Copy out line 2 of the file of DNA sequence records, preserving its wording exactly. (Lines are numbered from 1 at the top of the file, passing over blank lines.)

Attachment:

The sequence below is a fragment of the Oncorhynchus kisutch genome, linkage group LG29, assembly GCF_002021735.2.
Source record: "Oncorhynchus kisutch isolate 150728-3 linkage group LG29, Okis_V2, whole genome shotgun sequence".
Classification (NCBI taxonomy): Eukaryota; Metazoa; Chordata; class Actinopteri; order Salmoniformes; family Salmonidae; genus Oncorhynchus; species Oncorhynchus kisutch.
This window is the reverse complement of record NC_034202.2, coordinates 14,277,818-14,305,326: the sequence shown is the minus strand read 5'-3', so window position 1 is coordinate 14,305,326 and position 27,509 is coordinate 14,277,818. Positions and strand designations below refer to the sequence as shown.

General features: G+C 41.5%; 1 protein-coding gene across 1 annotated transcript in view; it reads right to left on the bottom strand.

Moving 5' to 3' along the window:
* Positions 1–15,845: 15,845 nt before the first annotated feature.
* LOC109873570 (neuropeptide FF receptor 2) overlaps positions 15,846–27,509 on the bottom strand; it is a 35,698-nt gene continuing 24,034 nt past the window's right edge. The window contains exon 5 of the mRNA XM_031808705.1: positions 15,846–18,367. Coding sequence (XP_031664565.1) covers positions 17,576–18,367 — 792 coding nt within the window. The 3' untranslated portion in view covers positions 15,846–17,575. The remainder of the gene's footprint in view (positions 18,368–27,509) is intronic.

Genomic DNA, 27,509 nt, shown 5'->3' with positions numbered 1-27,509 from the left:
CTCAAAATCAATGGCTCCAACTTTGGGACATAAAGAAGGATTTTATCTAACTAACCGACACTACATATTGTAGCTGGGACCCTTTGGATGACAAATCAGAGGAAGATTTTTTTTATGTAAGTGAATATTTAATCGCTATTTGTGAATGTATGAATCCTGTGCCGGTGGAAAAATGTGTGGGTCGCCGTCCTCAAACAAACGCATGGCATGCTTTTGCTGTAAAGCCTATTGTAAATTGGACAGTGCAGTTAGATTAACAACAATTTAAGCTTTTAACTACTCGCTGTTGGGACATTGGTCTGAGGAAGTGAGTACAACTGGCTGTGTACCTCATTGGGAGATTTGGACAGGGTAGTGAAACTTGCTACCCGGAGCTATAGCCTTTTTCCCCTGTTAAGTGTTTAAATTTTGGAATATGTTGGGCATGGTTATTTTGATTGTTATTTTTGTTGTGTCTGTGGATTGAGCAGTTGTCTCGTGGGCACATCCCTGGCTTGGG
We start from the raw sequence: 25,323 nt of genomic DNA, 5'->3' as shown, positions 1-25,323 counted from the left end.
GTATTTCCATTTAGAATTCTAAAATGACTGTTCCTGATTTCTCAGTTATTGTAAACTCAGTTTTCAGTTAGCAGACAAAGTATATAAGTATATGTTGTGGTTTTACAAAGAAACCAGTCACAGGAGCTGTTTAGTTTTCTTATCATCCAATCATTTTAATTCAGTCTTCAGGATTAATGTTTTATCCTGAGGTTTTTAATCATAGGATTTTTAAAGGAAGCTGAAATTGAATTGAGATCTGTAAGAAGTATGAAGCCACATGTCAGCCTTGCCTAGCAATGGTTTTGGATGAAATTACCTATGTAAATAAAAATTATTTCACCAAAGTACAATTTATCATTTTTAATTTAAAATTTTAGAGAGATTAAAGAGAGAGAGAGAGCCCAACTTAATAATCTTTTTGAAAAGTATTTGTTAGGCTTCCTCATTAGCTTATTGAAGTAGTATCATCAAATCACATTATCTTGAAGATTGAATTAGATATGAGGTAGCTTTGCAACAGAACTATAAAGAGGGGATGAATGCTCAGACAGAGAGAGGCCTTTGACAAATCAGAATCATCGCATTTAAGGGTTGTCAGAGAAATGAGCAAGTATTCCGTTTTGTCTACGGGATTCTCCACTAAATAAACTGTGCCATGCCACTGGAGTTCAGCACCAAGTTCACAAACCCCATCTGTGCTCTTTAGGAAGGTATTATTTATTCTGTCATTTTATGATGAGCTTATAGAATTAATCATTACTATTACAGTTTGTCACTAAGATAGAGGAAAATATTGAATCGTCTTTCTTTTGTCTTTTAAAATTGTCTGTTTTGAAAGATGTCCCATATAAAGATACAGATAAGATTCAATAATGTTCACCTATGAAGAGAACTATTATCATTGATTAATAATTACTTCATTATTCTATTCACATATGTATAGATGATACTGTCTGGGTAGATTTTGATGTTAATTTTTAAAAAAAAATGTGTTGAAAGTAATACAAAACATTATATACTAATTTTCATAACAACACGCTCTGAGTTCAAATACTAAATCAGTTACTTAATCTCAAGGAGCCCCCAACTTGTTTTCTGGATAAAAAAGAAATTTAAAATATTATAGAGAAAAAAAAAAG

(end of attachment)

Source record: "Oncorhynchus kisutch isolate 150728-3 linkage group LG29, Okis_V2, whole genome shotgun sequence".